When To Choose To Have Cataract Surgery

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When To Choose To Have Cataract Surgery

3 September 2015
 Categories: , Blog

Your ophthalmologist tells you during your last eye exam that you have early signs of cataracts. You haven't noticed any changes in your vision, but your doctor says the symptoms will come on very slowly. When should you consider cataract surgery to replace the cloudy lenses with artificial ones? Here is how cataracts affect your vision and when you might consider the surgery.

A Slowly Growing Problem

Cataracts occur due to the formation of strands of protein in the lens of your eye. Your eye creates these strands in response to ultraviolet waves from the sun and other environmental factors. It's a defense mechanism to protect the eye from potential damage.

Initially, you won't notice the protein strands. As they accumulate, your lens develops the characteristic cloudiness associated with cataracts. Because this buildup is so slow, taking years to become noticeable even by the people closest to you, you can become accustomed to the slight changes in vision. Only when you realize how much your vision has changed does it become an annoyance.

The First Signs of Vision Change

The protein buildup in the lens changes how your eye receives light, resulting in a number of vision changes:

  • Individual objects begin to look blurry. Adding more light can sometimes help you focus.
  • Colors are washed out. Subtle tones are difficult to distinguish, especially in the blue spectrum. Purples and blues may look black.
  • Sensitivity to light at night. The headlights of an oncoming car may blind you briefly because they appear so intense.
  • Lights take on a subtle glow. People experience a halo of white light around such items as street lights.

As the cataracts grow in density, these symptoms become worse. It becomes more difficult to see clearly, colors become harder to distinguish and your entire field of vision becomes darker.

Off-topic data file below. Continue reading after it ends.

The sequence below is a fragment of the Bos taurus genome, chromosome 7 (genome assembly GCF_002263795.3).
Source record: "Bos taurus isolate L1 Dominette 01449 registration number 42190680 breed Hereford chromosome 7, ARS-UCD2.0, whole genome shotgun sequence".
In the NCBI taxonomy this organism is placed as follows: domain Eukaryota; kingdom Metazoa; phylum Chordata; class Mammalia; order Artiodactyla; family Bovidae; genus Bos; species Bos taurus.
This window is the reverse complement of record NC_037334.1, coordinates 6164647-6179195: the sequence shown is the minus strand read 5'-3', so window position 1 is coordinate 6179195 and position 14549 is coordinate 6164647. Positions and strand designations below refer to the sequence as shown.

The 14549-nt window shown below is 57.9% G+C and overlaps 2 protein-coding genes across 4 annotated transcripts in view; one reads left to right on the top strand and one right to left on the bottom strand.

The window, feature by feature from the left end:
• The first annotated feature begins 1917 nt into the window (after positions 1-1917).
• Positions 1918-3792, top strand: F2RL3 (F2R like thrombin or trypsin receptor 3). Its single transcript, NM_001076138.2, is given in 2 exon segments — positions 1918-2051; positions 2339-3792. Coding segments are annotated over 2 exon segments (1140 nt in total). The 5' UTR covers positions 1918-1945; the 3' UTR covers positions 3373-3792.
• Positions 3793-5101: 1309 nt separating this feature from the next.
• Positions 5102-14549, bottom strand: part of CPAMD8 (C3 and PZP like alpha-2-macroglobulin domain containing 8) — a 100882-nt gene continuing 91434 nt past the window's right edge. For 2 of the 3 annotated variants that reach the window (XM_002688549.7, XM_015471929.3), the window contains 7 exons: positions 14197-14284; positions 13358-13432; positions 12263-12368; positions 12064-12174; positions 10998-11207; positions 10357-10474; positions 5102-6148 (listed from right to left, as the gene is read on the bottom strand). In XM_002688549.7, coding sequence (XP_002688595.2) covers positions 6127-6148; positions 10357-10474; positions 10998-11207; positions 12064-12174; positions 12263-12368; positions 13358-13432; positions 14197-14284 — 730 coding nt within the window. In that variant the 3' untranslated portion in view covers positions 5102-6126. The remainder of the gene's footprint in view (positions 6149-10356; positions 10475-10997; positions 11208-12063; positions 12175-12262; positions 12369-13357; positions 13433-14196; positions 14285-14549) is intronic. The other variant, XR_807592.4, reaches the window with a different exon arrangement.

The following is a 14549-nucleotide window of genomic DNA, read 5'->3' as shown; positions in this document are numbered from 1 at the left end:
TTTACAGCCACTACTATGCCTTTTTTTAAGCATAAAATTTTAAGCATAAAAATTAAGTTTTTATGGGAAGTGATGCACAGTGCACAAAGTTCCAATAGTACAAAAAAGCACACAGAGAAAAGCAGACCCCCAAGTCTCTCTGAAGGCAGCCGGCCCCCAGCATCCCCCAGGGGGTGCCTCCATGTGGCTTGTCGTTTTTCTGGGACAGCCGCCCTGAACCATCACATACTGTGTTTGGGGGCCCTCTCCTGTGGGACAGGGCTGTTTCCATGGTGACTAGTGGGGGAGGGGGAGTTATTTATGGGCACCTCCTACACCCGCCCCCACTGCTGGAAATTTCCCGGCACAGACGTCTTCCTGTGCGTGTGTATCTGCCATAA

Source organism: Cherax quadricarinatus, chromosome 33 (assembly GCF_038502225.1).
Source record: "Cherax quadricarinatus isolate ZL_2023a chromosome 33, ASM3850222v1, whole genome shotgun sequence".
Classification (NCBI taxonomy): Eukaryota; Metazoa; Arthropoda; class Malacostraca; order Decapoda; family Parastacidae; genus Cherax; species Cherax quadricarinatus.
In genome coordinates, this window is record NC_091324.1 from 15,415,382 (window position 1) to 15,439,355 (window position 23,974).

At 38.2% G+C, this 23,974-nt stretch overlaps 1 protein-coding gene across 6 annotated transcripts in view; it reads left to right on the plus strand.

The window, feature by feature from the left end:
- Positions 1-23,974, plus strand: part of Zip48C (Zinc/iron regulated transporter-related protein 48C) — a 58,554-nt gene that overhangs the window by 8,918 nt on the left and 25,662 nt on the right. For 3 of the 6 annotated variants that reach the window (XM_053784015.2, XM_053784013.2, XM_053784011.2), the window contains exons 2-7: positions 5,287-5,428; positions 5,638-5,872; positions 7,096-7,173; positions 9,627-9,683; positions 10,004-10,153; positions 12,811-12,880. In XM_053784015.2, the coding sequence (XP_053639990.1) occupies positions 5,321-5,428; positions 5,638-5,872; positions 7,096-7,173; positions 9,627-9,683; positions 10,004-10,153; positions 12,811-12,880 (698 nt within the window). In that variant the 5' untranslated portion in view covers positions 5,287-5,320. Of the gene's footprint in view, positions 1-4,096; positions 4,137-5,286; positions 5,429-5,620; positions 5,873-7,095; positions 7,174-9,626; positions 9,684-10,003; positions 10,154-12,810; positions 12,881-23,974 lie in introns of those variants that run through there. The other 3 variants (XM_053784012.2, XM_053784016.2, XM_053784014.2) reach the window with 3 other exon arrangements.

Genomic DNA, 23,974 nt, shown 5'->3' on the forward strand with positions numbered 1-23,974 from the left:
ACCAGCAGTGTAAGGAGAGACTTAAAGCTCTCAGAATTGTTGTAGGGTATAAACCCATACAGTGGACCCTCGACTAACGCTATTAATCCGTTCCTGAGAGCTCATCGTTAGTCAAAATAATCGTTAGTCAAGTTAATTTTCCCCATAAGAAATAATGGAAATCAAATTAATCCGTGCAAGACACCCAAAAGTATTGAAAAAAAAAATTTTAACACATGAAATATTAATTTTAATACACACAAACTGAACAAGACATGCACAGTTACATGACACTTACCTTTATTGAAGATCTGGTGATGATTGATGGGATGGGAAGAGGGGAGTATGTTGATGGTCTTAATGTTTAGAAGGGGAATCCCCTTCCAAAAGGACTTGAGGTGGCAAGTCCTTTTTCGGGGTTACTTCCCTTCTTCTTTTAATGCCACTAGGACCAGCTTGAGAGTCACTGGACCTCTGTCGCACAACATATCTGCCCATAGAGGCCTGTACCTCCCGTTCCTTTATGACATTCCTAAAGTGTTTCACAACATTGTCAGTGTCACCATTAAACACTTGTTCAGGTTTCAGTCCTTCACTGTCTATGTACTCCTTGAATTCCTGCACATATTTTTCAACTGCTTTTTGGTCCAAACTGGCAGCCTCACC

When Should You Have Cataract Surgery?

Other than the changes to your vision, cataracts don't affect your health. Your doctor can replace the lens with an artificial one at any time during the life cycle of the cataract. The procedure is done as an outpatient procedure in the ophthalmologist's office and you'll be seeing clearer in a couple of days after the surgery.

The answer to when you should have the surgery comes down to how much your vision change is affecting your enjoyment of life:

  • Do you feel unsafe driving at night because of the glare of oncoming headlights?
  • Is it getting too difficult to read a bedtime story to your children or grandchildren?
  • Are you not able to enjoy the color differences of the flowers in your garden?
  • Is it hard for you to work in most places because there isn't enough light?

When your vision loss prevents you from having these normal life experiences, it's time for the surgery. Even if you're only beginning to notice the vision changes, timing of certain events in your life may make it a good idea to have the procedure such as:

  • You're planning a long vacation out of the country.
  • You're starting a new job, project or hobby.

Improve your experience of these events by having the cataract surgery so you can apply the best vision you can offer to each one.

Pay attention to how your vision changes are affecting your everyday life. When the world around you takes on a fuzzy, washed out look, it's time to have the surgery and get a clearer view of the world back into your life. To learn more, speak with someone like Thomas L. Lawrence, M.D., P.A.